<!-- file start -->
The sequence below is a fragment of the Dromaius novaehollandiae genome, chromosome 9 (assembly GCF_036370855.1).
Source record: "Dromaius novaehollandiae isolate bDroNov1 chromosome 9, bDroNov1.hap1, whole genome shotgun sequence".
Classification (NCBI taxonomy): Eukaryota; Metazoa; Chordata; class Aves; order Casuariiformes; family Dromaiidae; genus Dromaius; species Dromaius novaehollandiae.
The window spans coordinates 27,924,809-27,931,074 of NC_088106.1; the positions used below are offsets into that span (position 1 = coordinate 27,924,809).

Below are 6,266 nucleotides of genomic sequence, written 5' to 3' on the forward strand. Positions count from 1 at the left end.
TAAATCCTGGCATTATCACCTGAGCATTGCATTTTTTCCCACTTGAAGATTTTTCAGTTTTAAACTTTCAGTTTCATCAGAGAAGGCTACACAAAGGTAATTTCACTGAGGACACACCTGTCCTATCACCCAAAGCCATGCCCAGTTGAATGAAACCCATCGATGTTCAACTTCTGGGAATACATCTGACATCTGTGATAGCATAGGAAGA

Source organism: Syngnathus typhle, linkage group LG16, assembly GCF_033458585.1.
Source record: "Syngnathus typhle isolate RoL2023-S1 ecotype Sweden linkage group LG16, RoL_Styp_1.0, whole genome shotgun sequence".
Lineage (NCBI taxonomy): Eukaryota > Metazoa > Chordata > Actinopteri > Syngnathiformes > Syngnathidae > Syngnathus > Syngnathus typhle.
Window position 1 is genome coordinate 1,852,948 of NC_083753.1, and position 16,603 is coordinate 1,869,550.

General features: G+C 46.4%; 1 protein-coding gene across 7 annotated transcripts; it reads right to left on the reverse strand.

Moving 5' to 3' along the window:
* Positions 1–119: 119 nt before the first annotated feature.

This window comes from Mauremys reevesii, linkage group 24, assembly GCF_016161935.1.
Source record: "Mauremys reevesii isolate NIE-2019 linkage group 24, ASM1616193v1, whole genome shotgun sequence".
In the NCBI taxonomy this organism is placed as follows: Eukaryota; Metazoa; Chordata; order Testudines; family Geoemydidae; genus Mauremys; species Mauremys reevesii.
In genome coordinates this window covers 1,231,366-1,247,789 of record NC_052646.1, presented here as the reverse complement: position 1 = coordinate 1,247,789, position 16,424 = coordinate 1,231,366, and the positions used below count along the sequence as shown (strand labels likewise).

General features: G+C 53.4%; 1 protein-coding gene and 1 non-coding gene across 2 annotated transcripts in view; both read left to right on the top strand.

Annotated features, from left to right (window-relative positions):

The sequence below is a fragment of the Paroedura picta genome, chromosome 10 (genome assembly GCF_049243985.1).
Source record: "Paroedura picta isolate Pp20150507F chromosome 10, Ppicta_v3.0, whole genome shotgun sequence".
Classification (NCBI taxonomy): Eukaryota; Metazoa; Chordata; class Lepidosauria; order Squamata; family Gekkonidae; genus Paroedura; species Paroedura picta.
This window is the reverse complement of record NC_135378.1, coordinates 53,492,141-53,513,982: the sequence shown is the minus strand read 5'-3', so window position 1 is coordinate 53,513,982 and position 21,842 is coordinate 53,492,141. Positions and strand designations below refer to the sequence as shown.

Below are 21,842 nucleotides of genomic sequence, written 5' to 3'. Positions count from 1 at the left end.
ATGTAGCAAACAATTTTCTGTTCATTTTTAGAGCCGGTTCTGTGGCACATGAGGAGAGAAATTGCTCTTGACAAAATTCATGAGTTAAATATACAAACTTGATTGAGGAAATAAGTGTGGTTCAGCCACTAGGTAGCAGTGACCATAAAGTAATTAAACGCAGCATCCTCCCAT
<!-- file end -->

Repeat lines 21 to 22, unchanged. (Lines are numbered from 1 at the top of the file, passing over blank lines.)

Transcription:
Source record: "Paroedura picta isolate Pp20150507F chromosome 10, Ppicta_v3.0, whole genome shotgun sequence".
Classification (NCBI taxonomy): Eukaryota; Metazoa; Chordata; class Lepidosauria; order Squamata; family Gekkonidae; genus Paroedura; species Paroedura picta.